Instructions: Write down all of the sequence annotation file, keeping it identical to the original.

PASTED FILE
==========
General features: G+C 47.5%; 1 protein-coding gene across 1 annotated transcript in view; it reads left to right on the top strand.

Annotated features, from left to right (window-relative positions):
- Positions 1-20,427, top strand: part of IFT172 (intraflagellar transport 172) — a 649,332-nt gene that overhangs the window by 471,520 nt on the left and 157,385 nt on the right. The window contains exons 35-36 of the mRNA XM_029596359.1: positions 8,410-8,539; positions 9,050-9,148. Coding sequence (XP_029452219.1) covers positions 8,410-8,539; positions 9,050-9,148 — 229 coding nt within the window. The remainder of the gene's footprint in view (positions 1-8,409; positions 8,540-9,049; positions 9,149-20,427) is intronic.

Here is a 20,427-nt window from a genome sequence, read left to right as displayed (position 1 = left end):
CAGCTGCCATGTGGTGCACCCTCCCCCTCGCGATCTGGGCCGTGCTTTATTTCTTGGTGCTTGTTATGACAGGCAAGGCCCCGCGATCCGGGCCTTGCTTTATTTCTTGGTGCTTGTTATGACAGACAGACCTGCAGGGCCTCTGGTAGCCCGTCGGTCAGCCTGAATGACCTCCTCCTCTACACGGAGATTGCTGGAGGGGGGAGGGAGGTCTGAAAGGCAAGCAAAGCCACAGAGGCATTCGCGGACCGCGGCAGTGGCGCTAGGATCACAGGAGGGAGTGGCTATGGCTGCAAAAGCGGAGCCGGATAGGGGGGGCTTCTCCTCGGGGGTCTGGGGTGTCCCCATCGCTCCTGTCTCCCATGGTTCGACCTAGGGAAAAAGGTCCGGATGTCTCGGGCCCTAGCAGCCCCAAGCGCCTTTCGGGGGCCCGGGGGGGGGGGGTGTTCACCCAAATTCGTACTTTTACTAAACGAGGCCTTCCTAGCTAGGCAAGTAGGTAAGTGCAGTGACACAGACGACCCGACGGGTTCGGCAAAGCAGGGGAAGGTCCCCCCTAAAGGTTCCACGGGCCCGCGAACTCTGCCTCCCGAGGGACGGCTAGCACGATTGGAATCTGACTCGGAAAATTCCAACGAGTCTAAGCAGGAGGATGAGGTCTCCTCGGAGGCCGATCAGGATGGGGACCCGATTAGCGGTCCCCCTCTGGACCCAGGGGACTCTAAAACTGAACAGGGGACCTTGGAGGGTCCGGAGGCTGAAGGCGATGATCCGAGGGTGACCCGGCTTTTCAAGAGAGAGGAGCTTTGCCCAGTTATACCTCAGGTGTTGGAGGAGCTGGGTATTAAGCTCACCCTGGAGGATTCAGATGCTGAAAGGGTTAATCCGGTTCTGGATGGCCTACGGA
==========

General features: G+C 47.5%; 1 protein-coding gene across 1 annotated transcript in view; it reads left to right on the top strand.

Annotated features, from left to right (window-relative positions):
- Positions 1-20,427, top strand: part of IFT172 (intraflagellar transport 172) — a 649,332-nt gene that overhangs the window by 471,520 nt on the left and 157,385 nt on the right. The window contains exons 35-36 of the mRNA XM_029596359.1: positions 8,410-8,539; positions 9,050-9,148. Coding sequence (XP_029452219.1) covers positions 8,410-8,539; positions 9,050-9,148 — 229 coding nt within the window. The remainder of the gene's footprint in view (positions 1-8,409; positions 8,540-9,049; positions 9,149-20,427) is intronic.

Here is a 20,427-nt window from a genome sequence, read left to right as displayed (position 1 = left end):
CAGCTGCCATGTGGTGCACCCTCCCCCTCGCGATCTGGGCCGTGCTTTATTTCTTGGTGCTTGTTATGACAGGCAAGGCCCCGCGATCCGGGCCTTGCTTTATTTCTTGGTGCTTGTTATGACAGACAGACCTGCAGGGCCTCTGGTAGCCCGTCGGTCAGCCTGAATGACCTCCTCCTCTACACGGAGATTGCTGGAGGGGGGAGGGAGGTCTGAAAGGCAAGCAAAGCCACAGAGGCATTCGCGGACCGCGGCAGTGGCGCTAGGATCACAGGAGGGAGTGGCTATGGCTGCAAAAGCGGAGCCGGATAGGGGGGGCTTCTCCTCGGGGGTCTGGGGTGTCCCCATCGCTCCTGTCTCCCATGGTTCGACCTAGGGAAAAAGGTCCGGATGTCTCGGGCCCTAGCAGCCCCAAGCGCCTTTCGGGGGCCCGGGGGGGGGGGGTGTTCACCCAAATTCGTACTTTTACTAAACGAGGCCTTCCTAGCTAGGCAAGTAGGTAAGTGCAGTGACACAGACGACCCGACGGGTTCGGCAAAGCAGGGGAAGGTCCCCCCTAAAGGTTCCACGGGCCCGCGAACTCTGCCTCCCGAGGGACGGCTAGCACGATTGGAATCTGACTCGGAAAATTCCAACGAGTCTAAGCAGGAGGATGAGGTCTCCTCGGAGGCCGATCAGGATGGGGACCCGATTAGCGGTCCCCCTCTGGACCCAGGGGACTCTAAAACTGAACAGGGGACCTTGGAGGGTCCGGAGGCTGAAGGCGATGATCCGAGGGTGACCCGGCTTTTCAAGAGAGAGGAGCTTTGCCCAGTTATACCTCAGGTGTTGGAGGAGCTGGGTATTAAGCTCACCCTGGAGGATTCAGATGCTGAAAGGGTTAATCCGGTTCTGGATGGCCTACGGA